“Sorry, I don’t have time for this.” should be enough, but still you hesitate. If you are one of these delightfully considerate people who struggle with saying “no” to commitments they really don’t have time for, don’t rush in blaming it on your weak character. If you have a strong perfectionist trait, then this usually comes along with the package.

Perfectionists are generally more self-critical than other people. Combined with their unrealistically high standards and an inflated fear of failure, this makes dismissal of new incoming commitments a greater challenge than it is to most people.

This has been my struggle for many years before I finally managed to develop three very powerful habits that helped me overcome this bias. Thanks to these habits I now feel a lot more confident in rejecting requests that would otherwise have led to overload or have jeopardised more important commitments.

Habit 1: Calculate your capacity and workload

One of the reasons why we hesitate is that we often aren’t sure how much time we can realistically spare by stirring around in our calendar and to-do list. Making a habit of estimating the size (in hours) of all your commitments is not just useful for your own planning. It also gives you confidence in knowing when your capacity is full, and what it would take to make room for more commitments. Here’s what it might look like:

  1. Start every week by looking at your calendar and adding up all your scheduled slots (meetings, events, webinars etc.). Subtract that sum from your total available time that week. (If it’s work you’re planning, then your total available time should equal the size of your regular work week. Don’t plan for overtime work unless it’s an emergency. Overtime work tends to always come knocking anyway as things always tend to swell up more than you’d like. Making it part of the plan is a recipe for overwhelm and burnout.) The difference is your output capacity this week.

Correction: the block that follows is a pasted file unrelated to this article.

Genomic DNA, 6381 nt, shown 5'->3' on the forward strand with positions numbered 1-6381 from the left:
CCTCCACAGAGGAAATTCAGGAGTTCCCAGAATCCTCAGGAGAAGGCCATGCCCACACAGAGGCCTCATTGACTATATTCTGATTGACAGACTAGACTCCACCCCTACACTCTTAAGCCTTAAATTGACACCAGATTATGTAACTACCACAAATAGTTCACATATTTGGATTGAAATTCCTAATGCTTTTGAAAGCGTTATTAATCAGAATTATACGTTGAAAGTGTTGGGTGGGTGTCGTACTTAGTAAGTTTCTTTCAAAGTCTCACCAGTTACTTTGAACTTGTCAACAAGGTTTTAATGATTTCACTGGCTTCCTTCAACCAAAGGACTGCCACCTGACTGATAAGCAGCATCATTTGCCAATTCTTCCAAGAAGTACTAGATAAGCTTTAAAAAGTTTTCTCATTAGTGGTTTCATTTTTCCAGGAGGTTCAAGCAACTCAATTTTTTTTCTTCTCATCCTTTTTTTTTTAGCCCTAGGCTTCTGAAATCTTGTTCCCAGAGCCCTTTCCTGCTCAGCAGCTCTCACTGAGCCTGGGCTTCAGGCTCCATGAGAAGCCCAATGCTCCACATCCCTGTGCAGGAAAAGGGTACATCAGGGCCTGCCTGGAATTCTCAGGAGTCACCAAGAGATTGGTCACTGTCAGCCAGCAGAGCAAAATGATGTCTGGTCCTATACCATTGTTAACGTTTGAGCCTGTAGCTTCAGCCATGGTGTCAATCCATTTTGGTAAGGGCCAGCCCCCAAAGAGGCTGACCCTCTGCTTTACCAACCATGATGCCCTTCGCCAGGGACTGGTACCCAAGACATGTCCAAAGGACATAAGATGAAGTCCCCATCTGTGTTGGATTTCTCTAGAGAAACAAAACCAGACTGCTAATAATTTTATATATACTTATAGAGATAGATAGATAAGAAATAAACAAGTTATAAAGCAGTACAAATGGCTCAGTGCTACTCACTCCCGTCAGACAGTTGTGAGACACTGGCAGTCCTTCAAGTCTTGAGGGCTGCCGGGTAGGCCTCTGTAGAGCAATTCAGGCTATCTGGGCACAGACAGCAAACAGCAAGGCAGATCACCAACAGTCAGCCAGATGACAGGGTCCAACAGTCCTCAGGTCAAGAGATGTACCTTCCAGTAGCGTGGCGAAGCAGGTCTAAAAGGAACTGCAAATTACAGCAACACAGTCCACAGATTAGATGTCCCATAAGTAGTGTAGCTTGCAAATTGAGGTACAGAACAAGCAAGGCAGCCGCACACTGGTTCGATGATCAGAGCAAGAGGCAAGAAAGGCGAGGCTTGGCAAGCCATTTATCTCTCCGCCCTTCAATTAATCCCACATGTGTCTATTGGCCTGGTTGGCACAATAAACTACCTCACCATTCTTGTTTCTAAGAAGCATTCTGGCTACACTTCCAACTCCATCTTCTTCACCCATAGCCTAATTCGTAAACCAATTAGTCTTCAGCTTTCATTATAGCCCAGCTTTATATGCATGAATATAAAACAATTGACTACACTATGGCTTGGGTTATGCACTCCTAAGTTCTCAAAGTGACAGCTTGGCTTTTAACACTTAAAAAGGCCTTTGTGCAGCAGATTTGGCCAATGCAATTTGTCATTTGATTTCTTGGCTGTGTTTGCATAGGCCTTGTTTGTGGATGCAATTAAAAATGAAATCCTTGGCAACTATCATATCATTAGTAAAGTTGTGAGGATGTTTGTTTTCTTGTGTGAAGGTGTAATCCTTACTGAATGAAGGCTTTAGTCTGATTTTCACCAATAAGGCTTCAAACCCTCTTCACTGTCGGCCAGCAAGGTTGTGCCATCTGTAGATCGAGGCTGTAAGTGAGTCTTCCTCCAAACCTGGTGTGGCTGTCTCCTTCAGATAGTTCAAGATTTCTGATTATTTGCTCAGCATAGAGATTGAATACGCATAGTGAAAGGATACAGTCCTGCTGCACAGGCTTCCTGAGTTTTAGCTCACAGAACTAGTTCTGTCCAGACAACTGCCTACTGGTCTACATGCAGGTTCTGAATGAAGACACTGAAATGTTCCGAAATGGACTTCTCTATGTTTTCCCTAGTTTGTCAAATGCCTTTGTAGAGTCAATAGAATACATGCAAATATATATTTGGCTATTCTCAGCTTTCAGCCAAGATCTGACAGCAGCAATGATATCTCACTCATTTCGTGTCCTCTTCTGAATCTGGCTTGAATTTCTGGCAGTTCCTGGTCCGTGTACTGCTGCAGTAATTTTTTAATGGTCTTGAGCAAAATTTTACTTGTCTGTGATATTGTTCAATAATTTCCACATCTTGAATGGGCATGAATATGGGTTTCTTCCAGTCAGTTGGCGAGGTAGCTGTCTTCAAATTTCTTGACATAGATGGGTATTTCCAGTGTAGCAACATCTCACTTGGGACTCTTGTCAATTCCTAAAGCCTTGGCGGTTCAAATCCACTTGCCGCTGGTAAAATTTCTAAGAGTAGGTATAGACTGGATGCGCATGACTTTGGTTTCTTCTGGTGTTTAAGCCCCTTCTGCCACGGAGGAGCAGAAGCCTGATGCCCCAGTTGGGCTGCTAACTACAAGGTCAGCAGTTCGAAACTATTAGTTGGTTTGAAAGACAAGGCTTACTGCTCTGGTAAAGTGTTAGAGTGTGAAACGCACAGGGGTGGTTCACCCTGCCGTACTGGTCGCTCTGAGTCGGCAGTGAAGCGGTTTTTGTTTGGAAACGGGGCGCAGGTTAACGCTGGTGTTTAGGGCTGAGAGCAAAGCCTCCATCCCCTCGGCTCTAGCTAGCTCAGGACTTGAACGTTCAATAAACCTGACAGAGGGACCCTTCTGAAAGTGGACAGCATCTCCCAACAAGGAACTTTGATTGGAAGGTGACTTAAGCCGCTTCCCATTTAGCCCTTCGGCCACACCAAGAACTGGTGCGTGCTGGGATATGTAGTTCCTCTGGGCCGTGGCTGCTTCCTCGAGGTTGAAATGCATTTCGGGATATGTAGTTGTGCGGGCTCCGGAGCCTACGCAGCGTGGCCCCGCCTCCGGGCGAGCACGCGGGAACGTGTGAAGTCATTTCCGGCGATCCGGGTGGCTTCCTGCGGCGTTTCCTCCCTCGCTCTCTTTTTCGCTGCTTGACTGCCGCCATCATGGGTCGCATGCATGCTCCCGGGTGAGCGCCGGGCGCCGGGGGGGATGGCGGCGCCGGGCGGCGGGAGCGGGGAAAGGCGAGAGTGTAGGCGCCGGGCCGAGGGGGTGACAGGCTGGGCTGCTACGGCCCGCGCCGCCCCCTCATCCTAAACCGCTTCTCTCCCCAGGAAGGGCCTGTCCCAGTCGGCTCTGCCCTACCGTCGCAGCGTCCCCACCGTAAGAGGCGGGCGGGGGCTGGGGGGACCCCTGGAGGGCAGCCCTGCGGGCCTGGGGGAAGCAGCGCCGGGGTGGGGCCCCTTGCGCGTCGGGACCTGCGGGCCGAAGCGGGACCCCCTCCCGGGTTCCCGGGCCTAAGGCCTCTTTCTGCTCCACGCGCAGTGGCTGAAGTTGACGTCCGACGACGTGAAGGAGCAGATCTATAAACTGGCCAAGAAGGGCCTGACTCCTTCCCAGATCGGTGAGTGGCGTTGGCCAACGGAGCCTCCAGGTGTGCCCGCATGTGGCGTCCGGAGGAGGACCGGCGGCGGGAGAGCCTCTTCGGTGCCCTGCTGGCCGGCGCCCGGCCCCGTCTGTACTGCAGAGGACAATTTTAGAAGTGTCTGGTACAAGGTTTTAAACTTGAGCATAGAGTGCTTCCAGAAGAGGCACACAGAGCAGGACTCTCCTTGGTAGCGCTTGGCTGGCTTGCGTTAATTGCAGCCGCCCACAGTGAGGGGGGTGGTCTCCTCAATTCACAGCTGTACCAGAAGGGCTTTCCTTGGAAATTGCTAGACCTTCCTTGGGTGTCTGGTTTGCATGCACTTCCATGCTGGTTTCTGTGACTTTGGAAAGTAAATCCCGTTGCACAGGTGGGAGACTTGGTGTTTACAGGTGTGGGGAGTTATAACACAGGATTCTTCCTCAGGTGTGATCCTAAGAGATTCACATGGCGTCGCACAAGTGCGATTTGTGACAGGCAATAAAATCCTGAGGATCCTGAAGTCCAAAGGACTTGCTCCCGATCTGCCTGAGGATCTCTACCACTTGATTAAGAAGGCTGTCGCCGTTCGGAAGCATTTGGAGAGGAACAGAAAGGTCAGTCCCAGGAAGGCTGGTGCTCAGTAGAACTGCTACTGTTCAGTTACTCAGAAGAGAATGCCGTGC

2. Now list your top priority commitments/tasks this week. (If you’re struggling with prioritisation, here’s a free prioritisation guide designed specifically for perfectionists.)
  3. Roughly estimate the time it should take to complete each task.
  4. Add up the most important and urgent tasks until the sum of their estimated time equals your output capacity.

Now you know your output capacity this week and what you can realistically accomplish within its limits. This is your baseline. If anyone should ask you to take on an additional task this week, you can now be fully confident that you don’t have any spare capacity for it. There’s no more room four uncertainty. Any additional commitment can only be taken on at the expense of one of your current top priority tasks, and you know it. Because you’ve actually made the calculation. So when you say “Sorry, I have no time for this.” – you know for a fact that it’s true.

Habit 2: Be clear about the trade-offs

Now that you are clear about your capacity and your workload, you know that for every new thing you say “yes” to, you will have to say “no” to something else. For every new commitment you take on this week, you will have to trade away one of your current top priority tasks. Make a habit of looking at it this way, and make sure your boss knows and buys into it. So that every time your boss asks you to do something unplanned, you can reply with something along the lines of:

“Sure, boss, I estimate this should take about 10 hours to complete. As my (or my team’s) week is completely packed already, what would you rather have me drop instead: task A, task B or task C? They all take roughtly 10 hours each.”

This way of posing the matter is a strong reminder that everything always comes at a cost, and implicitly signals that whatever you are asked to do will come at the expense of reduced output elsewhere, and not at the expense of your individual time and health.

Habit 3: Transfer the burden of guilt to the asker

Isn’t it ironic that when someone asks you to do something you have no spare time for, somehow it is you who’s feeling guilty about having to say “no”. Well, that’s just wrong. But you can make it right by turning the tables. Make them understand that what they’re asking you for requires a personal sacrifice of real value. Here’s one way of phrasing it:

“Listen, my week is so packed that if I should do this, I would have to do it during the weekend, and that would create some tension back home, where I’m already on the minus side.”

Whoever tries to persuade you to make this sacrifice will now have to carry a heavy burden of guilt. Refusing, on the other hand, would just mean preserving the status quo. If you agree to do what they ask, they’ll owe you a favour.

This shouldn’t be necessary, but…

Once again, you shouldn’t have to overthink things and create schemes only to be able to say “no” to things you don’t have time for or which do not contribute to your goals. But sometimes that tiny bit of uncertainty we feel can create just enough discomfort in refusing people to pull us into reluctant submission we later regret. 

Installing these three habits in the way I handle external commitments has helped me tremendously in reducing that uncertainty. It has saved me tons of time and plenty of trouble, and I hope they will do the same for you.